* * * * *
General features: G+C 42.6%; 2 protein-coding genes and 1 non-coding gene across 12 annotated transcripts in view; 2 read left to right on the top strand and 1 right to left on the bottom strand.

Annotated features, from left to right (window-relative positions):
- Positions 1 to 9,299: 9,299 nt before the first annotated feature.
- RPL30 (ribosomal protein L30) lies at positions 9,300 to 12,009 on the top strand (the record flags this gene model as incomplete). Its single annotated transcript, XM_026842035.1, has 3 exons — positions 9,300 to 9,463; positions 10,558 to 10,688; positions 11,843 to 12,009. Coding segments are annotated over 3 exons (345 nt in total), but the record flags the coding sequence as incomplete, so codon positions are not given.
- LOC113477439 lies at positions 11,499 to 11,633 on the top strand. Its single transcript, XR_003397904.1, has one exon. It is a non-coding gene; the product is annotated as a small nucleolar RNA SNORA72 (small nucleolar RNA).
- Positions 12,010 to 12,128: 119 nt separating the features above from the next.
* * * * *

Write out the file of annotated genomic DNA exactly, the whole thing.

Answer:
General features: G+C 42.6%; 2 protein-coding genes and 1 non-coding gene across 12 annotated transcripts in view; 2 read left to right on the top strand and 1 right to left on the bottom strand.

Annotated features, from left to right (window-relative positions):
- Positions 1 to 9,299: 9,299 nt before the first annotated feature.
- RPL30 (ribosomal protein L30) lies at positions 9,300 to 12,009 on the top strand (the record flags this gene model as incomplete). Its single annotated transcript, XM_026842035.1, has 3 exons — positions 9,300 to 9,463; positions 10,558 to 10,688; positions 11,843 to 12,009. Coding segments are annotated over 3 exons (345 nt in total), but the record flags the coding sequence as incomplete, so codon positions are not given.
- LOC113477439 lies at positions 11,499 to 11,633 on the top strand. Its single transcript, XR_003397904.1, has one exon. It is a non-coding gene; the product is annotated as a small nucleolar RNA SNORA72 (small nucleolar RNA).
- Positions 12,010 to 12,128: 119 nt separating the features above from the next.